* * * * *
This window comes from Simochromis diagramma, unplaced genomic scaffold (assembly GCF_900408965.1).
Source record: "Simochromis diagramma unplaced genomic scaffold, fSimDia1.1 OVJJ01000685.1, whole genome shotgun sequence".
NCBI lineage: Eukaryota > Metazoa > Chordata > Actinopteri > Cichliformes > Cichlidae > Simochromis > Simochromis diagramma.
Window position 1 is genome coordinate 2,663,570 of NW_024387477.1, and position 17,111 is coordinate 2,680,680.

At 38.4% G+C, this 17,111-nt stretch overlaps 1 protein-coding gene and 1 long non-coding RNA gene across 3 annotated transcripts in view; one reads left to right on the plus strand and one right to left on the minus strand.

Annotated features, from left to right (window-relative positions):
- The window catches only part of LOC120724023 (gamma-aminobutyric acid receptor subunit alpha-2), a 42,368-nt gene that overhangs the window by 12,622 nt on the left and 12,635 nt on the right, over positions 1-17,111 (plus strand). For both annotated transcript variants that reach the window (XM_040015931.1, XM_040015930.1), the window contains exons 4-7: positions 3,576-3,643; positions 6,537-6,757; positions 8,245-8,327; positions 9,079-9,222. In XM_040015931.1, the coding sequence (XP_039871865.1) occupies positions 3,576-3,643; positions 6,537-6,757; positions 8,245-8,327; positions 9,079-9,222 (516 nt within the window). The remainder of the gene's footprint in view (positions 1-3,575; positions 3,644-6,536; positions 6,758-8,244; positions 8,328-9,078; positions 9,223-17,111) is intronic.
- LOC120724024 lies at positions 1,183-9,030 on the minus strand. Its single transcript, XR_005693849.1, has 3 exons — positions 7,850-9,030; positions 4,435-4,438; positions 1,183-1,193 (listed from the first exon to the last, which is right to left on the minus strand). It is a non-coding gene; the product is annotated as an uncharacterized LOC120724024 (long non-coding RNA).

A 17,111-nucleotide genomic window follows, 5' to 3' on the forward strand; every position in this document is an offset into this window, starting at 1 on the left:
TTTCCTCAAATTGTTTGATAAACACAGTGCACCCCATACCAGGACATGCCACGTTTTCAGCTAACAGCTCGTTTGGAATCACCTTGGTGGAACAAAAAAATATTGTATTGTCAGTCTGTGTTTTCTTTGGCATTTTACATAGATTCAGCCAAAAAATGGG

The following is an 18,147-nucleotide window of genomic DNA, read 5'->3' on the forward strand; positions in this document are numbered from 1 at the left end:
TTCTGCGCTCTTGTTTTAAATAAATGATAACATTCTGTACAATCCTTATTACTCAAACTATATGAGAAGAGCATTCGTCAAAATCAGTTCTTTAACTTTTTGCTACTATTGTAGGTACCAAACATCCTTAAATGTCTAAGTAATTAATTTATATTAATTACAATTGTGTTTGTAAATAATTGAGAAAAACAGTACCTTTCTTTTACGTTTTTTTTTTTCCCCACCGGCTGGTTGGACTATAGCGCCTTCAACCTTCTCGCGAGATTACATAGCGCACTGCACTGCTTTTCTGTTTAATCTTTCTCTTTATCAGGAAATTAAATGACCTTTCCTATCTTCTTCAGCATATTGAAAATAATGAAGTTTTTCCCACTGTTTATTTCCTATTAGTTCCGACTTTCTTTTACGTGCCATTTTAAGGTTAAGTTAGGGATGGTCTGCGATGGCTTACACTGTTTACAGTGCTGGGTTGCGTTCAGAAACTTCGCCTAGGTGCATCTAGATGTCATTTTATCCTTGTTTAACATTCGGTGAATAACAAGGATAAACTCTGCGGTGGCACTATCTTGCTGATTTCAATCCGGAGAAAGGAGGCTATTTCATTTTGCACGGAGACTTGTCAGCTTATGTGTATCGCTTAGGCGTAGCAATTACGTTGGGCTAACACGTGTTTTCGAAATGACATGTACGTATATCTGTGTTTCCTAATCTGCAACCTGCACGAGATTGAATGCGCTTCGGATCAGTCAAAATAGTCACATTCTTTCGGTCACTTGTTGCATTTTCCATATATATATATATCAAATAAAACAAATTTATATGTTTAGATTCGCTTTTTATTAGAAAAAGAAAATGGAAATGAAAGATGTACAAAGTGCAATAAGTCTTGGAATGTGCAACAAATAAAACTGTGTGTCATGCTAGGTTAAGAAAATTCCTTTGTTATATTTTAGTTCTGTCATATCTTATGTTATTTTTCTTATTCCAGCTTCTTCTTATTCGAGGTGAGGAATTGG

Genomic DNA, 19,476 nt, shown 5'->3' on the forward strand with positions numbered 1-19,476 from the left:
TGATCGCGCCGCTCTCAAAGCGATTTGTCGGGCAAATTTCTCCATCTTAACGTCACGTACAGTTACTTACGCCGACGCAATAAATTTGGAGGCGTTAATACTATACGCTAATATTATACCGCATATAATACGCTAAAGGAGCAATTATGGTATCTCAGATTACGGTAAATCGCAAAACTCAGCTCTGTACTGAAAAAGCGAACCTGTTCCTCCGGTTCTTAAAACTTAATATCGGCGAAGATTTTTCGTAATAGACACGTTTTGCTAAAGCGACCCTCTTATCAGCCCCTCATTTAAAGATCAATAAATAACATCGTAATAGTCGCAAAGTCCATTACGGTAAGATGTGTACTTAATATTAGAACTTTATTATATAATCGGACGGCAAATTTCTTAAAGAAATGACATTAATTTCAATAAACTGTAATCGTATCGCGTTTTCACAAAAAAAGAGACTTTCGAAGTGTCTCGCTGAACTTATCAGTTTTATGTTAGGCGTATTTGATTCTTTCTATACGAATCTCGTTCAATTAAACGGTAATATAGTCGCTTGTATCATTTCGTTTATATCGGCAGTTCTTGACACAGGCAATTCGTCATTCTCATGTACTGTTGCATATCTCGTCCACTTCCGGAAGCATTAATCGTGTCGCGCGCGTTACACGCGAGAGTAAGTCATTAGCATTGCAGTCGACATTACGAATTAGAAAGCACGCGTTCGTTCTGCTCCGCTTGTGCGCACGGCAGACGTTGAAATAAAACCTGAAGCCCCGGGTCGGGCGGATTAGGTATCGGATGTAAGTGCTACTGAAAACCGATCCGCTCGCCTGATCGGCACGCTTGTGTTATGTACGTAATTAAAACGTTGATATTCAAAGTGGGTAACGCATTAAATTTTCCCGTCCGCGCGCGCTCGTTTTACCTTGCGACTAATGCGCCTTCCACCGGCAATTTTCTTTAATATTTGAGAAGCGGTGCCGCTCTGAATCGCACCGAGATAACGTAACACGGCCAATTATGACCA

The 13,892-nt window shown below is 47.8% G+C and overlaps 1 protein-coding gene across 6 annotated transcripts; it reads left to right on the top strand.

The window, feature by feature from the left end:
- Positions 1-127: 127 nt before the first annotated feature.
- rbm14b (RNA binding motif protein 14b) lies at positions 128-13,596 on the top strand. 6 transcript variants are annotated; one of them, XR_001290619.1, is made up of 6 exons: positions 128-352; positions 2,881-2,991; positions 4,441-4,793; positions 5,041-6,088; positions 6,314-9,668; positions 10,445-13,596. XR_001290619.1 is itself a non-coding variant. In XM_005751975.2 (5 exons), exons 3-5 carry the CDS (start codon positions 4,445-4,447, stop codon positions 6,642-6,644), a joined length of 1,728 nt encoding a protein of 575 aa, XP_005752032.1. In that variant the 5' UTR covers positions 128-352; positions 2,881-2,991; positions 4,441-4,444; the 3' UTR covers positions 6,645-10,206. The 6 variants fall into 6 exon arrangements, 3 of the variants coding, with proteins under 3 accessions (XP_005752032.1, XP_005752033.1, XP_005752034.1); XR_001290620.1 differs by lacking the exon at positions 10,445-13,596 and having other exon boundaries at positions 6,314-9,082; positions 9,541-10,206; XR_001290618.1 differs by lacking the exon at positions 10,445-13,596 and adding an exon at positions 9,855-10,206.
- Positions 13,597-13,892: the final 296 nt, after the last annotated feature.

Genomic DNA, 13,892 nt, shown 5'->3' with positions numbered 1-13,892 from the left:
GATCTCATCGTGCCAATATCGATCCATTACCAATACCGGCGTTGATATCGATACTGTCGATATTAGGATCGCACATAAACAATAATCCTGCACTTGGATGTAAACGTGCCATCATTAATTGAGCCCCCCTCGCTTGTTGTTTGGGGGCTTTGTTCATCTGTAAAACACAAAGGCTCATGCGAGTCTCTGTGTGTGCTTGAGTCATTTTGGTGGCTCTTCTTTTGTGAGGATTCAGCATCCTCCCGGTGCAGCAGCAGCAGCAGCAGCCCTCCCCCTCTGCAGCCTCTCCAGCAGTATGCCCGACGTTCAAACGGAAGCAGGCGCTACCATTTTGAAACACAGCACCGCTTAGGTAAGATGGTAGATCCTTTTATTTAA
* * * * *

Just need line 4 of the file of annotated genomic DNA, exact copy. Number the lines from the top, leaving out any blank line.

Window position 1 is genome coordinate 2,663,570 of NW_024387477.1, and position 17,111 is coordinate 2,680,680.